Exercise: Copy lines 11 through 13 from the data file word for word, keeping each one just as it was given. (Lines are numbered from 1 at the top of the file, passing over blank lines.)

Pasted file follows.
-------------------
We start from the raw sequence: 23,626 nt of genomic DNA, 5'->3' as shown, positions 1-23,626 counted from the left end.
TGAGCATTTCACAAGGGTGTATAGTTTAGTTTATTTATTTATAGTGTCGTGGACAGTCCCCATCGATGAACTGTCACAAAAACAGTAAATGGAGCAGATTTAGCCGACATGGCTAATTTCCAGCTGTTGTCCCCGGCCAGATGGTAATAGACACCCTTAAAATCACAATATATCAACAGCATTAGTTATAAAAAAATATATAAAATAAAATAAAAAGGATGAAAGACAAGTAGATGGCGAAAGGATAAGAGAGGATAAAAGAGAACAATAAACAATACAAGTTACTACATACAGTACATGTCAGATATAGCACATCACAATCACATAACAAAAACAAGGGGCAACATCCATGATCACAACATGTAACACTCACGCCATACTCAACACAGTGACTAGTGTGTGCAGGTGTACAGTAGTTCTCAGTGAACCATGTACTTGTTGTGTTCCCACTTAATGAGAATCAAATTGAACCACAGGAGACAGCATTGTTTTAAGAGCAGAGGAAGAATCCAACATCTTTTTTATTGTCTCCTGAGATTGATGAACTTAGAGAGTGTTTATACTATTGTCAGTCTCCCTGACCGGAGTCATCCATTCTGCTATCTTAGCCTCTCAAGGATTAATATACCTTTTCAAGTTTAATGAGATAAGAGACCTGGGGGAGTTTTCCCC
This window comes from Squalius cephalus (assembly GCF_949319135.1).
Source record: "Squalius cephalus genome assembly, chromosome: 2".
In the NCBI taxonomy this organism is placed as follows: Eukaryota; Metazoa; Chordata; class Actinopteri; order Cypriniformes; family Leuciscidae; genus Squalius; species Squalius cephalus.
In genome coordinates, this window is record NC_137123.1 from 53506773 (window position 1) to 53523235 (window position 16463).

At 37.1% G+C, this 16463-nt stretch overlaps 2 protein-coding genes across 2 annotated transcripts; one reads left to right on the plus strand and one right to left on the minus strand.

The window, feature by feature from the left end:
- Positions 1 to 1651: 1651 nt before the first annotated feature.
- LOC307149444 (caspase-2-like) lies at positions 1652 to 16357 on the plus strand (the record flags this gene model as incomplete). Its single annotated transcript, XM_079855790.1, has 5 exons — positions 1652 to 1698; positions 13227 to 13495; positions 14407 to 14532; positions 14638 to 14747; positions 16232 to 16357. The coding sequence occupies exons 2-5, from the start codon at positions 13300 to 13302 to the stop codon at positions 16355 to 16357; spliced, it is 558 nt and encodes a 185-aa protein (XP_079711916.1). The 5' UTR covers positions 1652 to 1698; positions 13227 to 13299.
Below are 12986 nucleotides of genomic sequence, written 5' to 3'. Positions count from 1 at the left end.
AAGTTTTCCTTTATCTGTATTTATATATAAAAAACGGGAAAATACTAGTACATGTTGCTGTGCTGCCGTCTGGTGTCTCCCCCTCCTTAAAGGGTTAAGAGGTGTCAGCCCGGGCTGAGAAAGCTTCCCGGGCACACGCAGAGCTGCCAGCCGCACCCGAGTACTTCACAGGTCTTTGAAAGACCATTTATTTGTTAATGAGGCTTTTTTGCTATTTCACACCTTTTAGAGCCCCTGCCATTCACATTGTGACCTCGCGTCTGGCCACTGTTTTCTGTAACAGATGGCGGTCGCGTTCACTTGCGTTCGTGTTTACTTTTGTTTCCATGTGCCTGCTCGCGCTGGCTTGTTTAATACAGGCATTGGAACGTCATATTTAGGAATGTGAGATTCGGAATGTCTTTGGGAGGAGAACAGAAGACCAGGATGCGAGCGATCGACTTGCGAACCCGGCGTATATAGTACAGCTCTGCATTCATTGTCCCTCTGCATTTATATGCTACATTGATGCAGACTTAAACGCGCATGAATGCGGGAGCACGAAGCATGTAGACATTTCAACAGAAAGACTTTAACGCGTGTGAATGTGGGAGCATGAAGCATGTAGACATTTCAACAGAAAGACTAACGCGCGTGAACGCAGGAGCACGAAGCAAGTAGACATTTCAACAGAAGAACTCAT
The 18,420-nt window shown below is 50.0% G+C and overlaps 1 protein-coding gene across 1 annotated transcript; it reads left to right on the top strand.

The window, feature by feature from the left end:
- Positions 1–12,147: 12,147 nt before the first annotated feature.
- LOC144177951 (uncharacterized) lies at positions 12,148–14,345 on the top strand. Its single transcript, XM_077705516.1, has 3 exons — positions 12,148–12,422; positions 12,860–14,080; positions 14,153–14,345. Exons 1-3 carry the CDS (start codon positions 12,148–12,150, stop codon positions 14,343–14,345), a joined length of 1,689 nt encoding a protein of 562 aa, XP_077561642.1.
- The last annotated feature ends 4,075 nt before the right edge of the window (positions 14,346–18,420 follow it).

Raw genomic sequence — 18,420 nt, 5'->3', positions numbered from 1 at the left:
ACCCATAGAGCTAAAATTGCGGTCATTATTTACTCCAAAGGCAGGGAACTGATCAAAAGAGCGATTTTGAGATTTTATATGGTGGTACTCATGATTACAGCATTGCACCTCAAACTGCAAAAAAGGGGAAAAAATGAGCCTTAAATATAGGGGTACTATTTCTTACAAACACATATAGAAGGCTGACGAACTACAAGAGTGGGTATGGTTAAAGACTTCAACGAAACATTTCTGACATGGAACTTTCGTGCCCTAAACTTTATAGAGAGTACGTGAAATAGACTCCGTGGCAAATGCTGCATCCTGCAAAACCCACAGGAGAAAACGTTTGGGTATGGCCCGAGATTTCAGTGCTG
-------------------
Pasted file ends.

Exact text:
Below are 12986 nucleotides of genomic sequence, written 5' to 3'. Positions count from 1 at the left end.
AAGTTTTCCTTTATCTGTATTTATATATAAAAAACGGGAAAATACTAGTACATGTTGCTGTGCTGCCGTCTGGTGTCTCCCCCTCCTTAAAGGGTTAAGAGGTGTCAGCCCGGGCTGAGAAAGCTTCCCGGGCACACGCAGAGCTGCCAGCCGCACCCGAGTACTTCACAGGTCTTTGAAAGACCATTTATTTGTTAATGAGGCTTTTTTGCTATTTCACACCTTTTAGAGCCCCTGCCATTCACATTGTGACCTCGCGTCTGGCCACTGTTTTCTGTAACAGATGGCGGTCGCGTTCACTTGCGTTCGTGTTTACTTTTGTTTCCATGTGCCTGCTCGCGCTGGCTTGTTTAATACAGGCATTGGAACGTCATATTTAGGAATGTGAGATTCGGAATGTCTTTGGGAGGAGAACAGAAGACCAGGATGCGAGCGATCGACTTGCGAACCCGGCGTATATAGTACAGCTCTGCATTCATTGTCCCTCTGCATTTATATGCTACATTGATGCAGACTTAAACGCGCATGAATGCGGGAGCACGAAGCATGTAGACATTTCAACAGAAAGACTTTAACGCGTGTGAATGTGGGAGCATGAAGCATGTAGACATTTCAACAGAAAGACTAACGCGCGTGAACGCAGGAGCACGAAGCAAGTAGACATTTCAACAGAAGAACTCAT
The 18,420-nt window shown below is 50.0% G+C and overlaps 1 protein-coding gene across 1 annotated transcript; it reads left to right on the top strand.